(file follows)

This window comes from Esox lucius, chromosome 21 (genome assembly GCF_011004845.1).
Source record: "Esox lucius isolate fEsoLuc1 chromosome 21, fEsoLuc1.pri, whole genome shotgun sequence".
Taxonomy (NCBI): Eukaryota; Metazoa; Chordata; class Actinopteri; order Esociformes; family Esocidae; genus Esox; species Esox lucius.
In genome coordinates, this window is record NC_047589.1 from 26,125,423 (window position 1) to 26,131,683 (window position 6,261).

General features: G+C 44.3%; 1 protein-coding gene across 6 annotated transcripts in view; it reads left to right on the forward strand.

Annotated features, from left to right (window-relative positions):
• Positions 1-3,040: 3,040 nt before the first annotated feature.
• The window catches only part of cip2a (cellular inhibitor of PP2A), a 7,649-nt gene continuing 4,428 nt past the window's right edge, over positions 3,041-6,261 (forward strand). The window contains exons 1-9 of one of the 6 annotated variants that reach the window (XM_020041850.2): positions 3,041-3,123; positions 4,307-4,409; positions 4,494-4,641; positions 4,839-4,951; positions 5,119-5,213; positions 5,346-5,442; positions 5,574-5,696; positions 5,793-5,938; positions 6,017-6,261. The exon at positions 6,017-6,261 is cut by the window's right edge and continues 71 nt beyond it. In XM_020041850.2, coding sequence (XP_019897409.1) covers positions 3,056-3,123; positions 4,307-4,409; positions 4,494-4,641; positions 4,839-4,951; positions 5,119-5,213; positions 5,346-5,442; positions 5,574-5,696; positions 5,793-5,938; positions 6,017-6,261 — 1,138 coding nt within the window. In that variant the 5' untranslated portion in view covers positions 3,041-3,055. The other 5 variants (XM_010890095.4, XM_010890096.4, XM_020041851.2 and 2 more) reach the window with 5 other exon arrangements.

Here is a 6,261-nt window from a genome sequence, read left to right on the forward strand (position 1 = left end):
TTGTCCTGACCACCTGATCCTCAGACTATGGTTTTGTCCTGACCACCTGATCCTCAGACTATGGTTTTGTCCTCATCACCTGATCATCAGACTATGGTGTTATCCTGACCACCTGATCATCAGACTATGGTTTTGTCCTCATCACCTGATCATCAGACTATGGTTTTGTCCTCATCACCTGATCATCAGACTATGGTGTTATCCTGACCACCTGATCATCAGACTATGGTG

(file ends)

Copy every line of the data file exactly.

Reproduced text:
This window comes from Esox lucius, chromosome 21 (genome assembly GCF_011004845.1).
Source record: "Esox lucius isolate fEsoLuc1 chromosome 21, fEsoLuc1.pri, whole genome shotgun sequence".
Taxonomy (NCBI): Eukaryota; Metazoa; Chordata; class Actinopteri; order Esociformes; family Esocidae; genus Esox; species Esox lucius.
In genome coordinates, this window is record NC_047589.1 from 26,125,423 (window position 1) to 26,131,683 (window position 6,261).

General features: G+C 44.3%; 1 protein-coding gene across 6 annotated transcripts in view; it reads left to right on the forward strand.

Annotated features, from left to right (window-relative positions):
• Positions 1-3,040: 3,040 nt before the first annotated feature.
• The window catches only part of cip2a (cellular inhibitor of PP2A), a 7,649-nt gene continuing 4,428 nt past the window's right edge, over positions 3,041-6,261 (forward strand). The window contains exons 1-9 of one of the 6 annotated variants that reach the window (XM_020041850.2): positions 3,041-3,123; positions 4,307-4,409; positions 4,494-4,641; positions 4,839-4,951; positions 5,119-5,213; positions 5,346-5,442; positions 5,574-5,696; positions 5,793-5,938; positions 6,017-6,261. The exon at positions 6,017-6,261 is cut by the window's right edge and continues 71 nt beyond it. In XM_020041850.2, coding sequence (XP_019897409.1) covers positions 3,056-3,123; positions 4,307-4,409; positions 4,494-4,641; positions 4,839-4,951; positions 5,119-5,213; positions 5,346-5,442; positions 5,574-5,696; positions 5,793-5,938; positions 6,017-6,261 — 1,138 coding nt within the window. In that variant the 5' untranslated portion in view covers positions 3,041-3,055. The other 5 variants (XM_010890095.4, XM_010890096.4, XM_020041851.2 and 2 more) reach the window with 5 other exon arrangements.

Here is a 6,261-nt window from a genome sequence, read left to right on the forward strand (position 1 = left end):
TTGTCCTGACCACCTGATCCTCAGACTATGGTTTTGTCCTGACCACCTGATCCTCAGACTATGGTTTTGTCCTCATCACCTGATCATCAGACTATGGTGTTATCCTGACCACCTGATCATCAGACTATGGTTTTGTCCTCATCACCTGATCATCAGACTATGGTTTTGTCCTCATCACCTGATCATCAGACTATGGTGTTATCCTGACCACCTGATCATCAGACTATGGTG